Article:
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Mueller report is the end of the beginning for Trump, not the beginning of the end ǀ View

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Special counsel Robert Mueller’s 22-month-long investigation into the relationship between President Donald Trump's campaign and Russia is finally over, bringing an end to this dramatic investigative chapter into the activities of the American president and those closest to him.

But the thing is, this was just chapter one. Anyone thinking or hoping that the completion of the Mueller report would be the finale of the story will be sorely disappointed.

Because the next chapter belongs to Attorney General William Barr and the new Democratic majority in the House as they fight for full access to the report and the underlying evidence used to compile it. And remember, while Mueller’s long-awaited report was submitted to the Justice Department on Friday, Barr has yet to determine what will be publicly revealed to Congress, if anything at all.

Because while the report itself is important, the next few chapters of this investigation belongs to Congress and the new Democratic majority in the House.

First, Congressional oversight committees will fight for possession of the Mueller report. Then, they will use the Mueller report as a blueprint to guide their investigations into every part of Donald Trump’s presidency including his foreign policy decisions, financial interests, political activities, and personal relationships.

Just three months ago, Sen. Lindsay Graham (R-SC), the chairman of the Senate Judiciary Committee, said that “some of it should be sanitized…I’ll trust Mr. Barr too work with us to get as much out as we can.” Trump’s lawyer, Rudy Giuliani, advocated for the president’s legal team to have the right to “correct it” before the report is made public or released to Congress.

Anything short of releasing the full, un-redacted report to Congress will presumably result in a high-stakes standoff between Congress and the executive branch. Should the attorney general fail to voluntarily produce the report, Congressional committees will subpoena the Justice Department for it. If the DOJ refuses to comply with the subpoena, a lawsuit will be filed and this could end up in the Supreme Court’s hands. Meanwhile, newly minted private citizen Robert Mueller will almost certainly be invited to testify at a congressional hearing to discuss his report’s findings.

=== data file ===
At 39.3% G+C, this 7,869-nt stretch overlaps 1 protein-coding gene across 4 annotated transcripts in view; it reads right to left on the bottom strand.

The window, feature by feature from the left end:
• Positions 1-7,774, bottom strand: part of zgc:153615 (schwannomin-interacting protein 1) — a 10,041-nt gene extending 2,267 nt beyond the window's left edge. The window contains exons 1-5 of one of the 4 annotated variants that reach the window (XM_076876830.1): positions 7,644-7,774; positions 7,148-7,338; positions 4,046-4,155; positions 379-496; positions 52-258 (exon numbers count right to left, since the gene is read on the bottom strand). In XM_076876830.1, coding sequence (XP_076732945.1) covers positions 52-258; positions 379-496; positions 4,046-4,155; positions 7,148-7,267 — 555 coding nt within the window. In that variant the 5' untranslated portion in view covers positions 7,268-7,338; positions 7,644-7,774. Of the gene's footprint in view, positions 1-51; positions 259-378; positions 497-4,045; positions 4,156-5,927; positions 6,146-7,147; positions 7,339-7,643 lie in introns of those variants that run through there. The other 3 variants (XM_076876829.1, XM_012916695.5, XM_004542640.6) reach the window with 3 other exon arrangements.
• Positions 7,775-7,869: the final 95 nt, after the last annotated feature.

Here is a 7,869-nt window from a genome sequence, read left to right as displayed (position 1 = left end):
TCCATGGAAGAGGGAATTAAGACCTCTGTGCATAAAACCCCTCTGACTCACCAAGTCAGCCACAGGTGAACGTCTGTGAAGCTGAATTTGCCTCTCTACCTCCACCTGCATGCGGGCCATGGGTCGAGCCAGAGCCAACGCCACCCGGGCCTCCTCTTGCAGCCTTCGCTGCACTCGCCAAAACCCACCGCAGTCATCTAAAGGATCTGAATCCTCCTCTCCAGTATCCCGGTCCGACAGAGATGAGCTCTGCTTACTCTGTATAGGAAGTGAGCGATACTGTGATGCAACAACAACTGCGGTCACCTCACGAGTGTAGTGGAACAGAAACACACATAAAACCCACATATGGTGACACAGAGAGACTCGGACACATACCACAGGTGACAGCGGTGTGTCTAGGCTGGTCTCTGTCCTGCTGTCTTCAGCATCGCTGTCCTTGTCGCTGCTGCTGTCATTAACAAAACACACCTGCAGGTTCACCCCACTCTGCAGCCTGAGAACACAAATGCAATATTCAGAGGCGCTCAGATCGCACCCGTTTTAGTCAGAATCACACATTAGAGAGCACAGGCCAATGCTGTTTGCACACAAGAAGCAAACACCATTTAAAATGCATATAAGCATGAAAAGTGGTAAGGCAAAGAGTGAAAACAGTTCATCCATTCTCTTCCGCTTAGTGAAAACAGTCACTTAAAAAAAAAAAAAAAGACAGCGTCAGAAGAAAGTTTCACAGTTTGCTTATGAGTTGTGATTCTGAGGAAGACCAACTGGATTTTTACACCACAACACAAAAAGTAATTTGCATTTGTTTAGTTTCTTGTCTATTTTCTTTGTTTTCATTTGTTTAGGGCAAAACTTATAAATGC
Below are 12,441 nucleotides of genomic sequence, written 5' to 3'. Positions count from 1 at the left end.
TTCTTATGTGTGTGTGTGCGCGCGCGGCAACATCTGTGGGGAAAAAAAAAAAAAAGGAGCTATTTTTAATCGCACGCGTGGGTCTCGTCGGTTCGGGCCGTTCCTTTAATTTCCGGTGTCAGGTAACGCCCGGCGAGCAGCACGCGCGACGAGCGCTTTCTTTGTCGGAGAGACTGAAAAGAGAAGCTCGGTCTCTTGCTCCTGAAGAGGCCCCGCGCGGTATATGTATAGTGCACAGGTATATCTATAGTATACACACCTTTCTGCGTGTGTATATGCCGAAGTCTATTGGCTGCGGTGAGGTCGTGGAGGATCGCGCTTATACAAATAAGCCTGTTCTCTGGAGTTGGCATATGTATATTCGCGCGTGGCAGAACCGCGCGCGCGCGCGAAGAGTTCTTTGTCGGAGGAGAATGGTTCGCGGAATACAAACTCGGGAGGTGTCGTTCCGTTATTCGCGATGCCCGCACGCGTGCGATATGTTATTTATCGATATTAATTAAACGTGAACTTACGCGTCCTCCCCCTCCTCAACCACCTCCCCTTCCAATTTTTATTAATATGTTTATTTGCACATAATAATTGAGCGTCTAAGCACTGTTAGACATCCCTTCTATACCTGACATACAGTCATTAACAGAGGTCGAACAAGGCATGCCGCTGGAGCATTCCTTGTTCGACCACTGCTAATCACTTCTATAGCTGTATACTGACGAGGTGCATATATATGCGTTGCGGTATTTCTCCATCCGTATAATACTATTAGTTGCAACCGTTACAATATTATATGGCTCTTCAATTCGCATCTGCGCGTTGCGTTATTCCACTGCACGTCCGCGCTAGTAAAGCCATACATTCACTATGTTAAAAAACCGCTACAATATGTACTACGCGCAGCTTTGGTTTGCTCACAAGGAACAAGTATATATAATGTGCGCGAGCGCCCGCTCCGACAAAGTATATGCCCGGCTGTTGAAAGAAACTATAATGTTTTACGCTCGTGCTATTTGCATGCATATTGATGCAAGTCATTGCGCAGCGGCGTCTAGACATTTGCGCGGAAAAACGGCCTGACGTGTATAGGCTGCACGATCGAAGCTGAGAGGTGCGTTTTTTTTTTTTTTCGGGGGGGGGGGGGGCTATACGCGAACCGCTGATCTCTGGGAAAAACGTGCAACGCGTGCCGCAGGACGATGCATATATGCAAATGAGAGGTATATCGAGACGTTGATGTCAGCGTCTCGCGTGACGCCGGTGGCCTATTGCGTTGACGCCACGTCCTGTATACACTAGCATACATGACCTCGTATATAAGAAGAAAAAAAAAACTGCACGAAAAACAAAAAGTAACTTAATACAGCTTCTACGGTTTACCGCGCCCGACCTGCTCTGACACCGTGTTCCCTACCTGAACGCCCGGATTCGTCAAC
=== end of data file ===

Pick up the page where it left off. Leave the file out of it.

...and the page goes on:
Withholding or sanitizing the Mueller report is a political loser for the president. Recent polls reveal that nearly 9 in ten Americans believe the full report should be made public. This is also a tough fight for Congressional Republicans given their past rhetoric about transparency and oversight during President Barack Obama’s time in office.

Rep. Jim Jordan, R-Ohio, the ranking Republican on the Committee on Oversight and Reform, said this during a 2012 proceeding about getting documents from the Justice Department: “How can you ignore the facts when you don’t’ get the facts? That’s what this is all about…I just want to get the information…I think we’re right on target with this. We just want the information so we have the facts.”

At that same proceeding, former Rep. Trey Gowdy, R-S.C., then a member of the House Oversight Committee and now a Fox News contributor, opined that “the notion that you can withhold information and documents from Congress no matter whether you are the party in power or not in power is wrong. Respect for the rule of law must mean something, irrespective of the vicissitudes of political cycles.

In fact, oversight Republicans’ fight with then Eric Holder’s Justice Department over the release of documents related to “Operation Fast and Furious” is instructive now. Following President Obama’s use of executive privilege to ignore a Congressional subpoena, Republicans filed a lawsuit in district court declaring, “The Attorney General’s conception of the reach of ‘Executive privilege,’ were it to be accepted, would cripple congressional oversight of Executive branch agencies, to the very detriment of the Nation and our constitutional structure.” U.S. District Judge Amy Berman Jackson agreed, who is also the judge presiding over Roger Stone’s case, ruled against the Justice Department.

If Barr and the Trump White House resist efforts by Congress to get the full report, history could repeat itself.

Once they’ve acquired the report, the real force of congressional oversight will be felt. Investigators will comb through every thread of evidence to create multiple lanes of oversight inquiries. Statements made to Mueller and his team will be cross-referenced with statements made to Congress during public hearings or depositions. Officials who have any inconsistencies in their testimonies will be called upon by Congress to address them under the threat of perjury. The Mueller report will effectively serve as the foundation of a forensic autopsy Congress will conduct examining every controversial decision the Trump administration has made.

In short, Democrats in Congress are gearing up to fulfill their oversight responsibilities in a manner entirely consistent with what Republicans called for during the Obama years. As House Republicans declared in 2010, “Congress is constitutionally obligated to provide thorough oversight of the Executive Branch. This obligation is recognized by scholars and the Courts and by the American public that expects its federal government to root out waste, fraud, abuse, mismanagement, and misconduct.”

Their words. Their standard. Now Trump will have to live with it.

Kurt Bardella is an NBC News THINK contributor and served as the spokesperson and senior advisor for the House Oversight and Government Reform Committee from 2009-2013.

This article was first published on NBC News' Think.

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